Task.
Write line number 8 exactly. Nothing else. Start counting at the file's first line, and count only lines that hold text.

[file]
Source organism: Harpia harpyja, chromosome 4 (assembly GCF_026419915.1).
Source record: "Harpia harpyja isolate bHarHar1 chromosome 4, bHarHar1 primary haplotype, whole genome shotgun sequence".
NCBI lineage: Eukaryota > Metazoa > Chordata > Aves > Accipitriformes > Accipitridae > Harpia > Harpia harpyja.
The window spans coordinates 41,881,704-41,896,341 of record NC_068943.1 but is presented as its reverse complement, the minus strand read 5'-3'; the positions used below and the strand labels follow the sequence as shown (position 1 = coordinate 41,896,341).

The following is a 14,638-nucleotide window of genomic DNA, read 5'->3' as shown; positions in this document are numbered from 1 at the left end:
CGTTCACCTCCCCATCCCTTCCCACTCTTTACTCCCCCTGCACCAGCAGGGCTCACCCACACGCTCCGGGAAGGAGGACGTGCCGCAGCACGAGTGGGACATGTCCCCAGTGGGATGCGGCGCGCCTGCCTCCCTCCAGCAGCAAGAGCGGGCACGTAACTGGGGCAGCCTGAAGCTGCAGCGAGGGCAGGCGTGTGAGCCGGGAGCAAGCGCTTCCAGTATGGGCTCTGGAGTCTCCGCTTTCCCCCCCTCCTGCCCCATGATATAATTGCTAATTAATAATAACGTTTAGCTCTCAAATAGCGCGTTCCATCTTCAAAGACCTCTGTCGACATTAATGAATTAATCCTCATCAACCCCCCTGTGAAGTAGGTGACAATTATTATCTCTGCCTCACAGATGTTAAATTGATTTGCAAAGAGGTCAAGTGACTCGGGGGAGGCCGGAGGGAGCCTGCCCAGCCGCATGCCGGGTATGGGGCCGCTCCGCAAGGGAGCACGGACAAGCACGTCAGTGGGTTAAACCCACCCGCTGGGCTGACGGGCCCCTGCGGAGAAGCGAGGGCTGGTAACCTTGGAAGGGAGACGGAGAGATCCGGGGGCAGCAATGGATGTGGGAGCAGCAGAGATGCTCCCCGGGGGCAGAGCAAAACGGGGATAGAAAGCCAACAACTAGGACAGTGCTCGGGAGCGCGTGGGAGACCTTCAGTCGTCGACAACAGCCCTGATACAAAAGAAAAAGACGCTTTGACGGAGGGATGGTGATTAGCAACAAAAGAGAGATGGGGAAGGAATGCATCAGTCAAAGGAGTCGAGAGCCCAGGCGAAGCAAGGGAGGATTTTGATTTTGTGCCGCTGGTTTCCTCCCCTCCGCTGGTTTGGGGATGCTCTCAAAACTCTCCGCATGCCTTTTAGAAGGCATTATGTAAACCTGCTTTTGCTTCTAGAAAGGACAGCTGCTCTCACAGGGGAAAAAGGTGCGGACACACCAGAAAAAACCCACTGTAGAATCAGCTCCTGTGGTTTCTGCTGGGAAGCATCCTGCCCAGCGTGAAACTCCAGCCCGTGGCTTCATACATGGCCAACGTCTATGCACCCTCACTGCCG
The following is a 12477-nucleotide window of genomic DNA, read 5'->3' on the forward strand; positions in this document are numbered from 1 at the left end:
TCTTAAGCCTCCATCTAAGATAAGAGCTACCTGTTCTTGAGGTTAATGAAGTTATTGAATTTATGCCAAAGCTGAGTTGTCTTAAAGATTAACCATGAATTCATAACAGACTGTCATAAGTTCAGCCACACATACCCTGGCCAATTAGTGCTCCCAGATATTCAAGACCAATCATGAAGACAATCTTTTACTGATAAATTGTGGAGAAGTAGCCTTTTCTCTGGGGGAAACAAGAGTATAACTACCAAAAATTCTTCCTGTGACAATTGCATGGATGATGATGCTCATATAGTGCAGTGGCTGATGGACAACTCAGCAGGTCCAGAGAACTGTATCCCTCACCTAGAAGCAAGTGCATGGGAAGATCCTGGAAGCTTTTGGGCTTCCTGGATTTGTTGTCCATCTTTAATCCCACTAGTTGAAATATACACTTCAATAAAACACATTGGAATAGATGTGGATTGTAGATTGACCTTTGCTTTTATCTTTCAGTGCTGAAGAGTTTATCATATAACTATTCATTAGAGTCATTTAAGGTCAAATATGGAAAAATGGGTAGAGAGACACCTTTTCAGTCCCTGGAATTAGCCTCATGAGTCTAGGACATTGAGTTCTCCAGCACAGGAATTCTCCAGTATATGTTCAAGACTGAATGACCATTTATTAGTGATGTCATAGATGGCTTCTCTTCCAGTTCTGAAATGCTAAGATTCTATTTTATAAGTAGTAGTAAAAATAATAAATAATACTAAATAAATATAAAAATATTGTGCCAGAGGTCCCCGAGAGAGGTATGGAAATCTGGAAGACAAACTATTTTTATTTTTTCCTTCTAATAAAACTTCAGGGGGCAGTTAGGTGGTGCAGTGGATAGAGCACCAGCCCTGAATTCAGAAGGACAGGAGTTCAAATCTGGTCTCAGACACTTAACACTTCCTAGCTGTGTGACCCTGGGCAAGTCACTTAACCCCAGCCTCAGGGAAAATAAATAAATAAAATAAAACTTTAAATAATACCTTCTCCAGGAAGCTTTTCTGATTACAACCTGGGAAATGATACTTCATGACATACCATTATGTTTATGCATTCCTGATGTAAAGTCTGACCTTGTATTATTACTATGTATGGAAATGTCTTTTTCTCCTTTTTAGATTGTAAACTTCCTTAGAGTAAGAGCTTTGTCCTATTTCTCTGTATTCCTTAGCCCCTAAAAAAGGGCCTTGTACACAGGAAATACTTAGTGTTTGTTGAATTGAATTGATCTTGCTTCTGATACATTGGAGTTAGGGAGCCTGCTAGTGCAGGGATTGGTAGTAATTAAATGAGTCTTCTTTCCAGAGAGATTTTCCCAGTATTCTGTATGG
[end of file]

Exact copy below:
TCTTAAGCCTCCATCTAAGATAAGAGCTACCTGTTCTTGAGGTTAATGAAGTTATTGAATTTATGCCAAAGCTGAGTTGTCTTAAAGATTAACCATGAATTCATAACAGACTGTCATAAGTTCAGCCACACATACCCTGGCCAATTAGTGCTCCCAGATATTCAAGACCAATCATGAAGACAATCTTTTACTGATAAATTGTGGAGAAGTAGCCTTTTCTCTGGGGGAAACAAGAGTATAACTACCAAAAATTCTTCCTGTGACAATTGCATGGATGATGATGCTCATATAGTGCAGTGGCTGATGGACAACTCAGCAGGTCCAGAGAACTGTATCCCTCACCTAGAAGCAAGTGCATGGGAAGATCCTGGAAGCTTTTGGGCTTCCTGGATTTGTTGTCCATCTTTAATCCCACTAGTTGAAATATACACTTCAATAAAACACATTGGAATAGATGTGGATTGTAGATTGACCTTTGCTTTTATCTTTCAGTGCTGAAGAGTTTATCATATAACTATTCATTAGAGTCATTTAAGGTCAAATATGGAAAAATGGGTAGAGAGACACCTTTTCAGTCCCTGGAATTAGCCTCATGAGTCTAGGACATTGAGTTCTCCAGCACAGGAATTCTCCAGTATATGTTCAAGACTGAATGACCATTTATTAGTGATGTCATAGATGGCTTCTCTTCCAGTTCTGAAATGCTAAGATTCTATTTTATAAGTAGTAGTAAAAATAATAAATAATACTAAATAAATATAAAAATATTGTGCCAGAGGTCCCCGAGAGAGGTATGGAAATCTGGAAGACAAACTATTTTTATTTTTTCCTTCTAATAAAACTTCAGGGGGCAGTTAGGTGGTGCAGTGGATAGAGCACCAGCCCTGAATTCAGAAGGACAGGAGTTCAAATCTGGTCTCAGACACTTAACACTTCCTAGCTGTGTGACCCTGGGCAAGTCACTTAACCCCAGCCTCAGGGAAAATAAATAAATAAAATAAAACTTTAAATAATACCTTCTCCAGGAAGCTTTTCTGATTACAACCTGGGAAATGATACTTCATGACATACCATTATGTTTATGCATTCCTGATGTAAAGTCTGACCTTGTATTATTACTATGTATGGAAATGTCTTTTTCTCCTTTTTAGATTGTAAACTTCCTTAGAGTAAGAGCTTTGTCCTATTTCTCTGTATTCCTTAGCCCCTAAAAAAGGGCCTTGTACACAGGAAATACTTAGTGTTTGTTGAATTGAATTGATCTTGCTTCTGATACATTGGAGTTAGGGAGCCTGCTAGTGCAGGGATTGGTAGTAATTAAATGAGTCTTCTTTCCAGAGAGATTTTCCCAGTATTCTGTATGG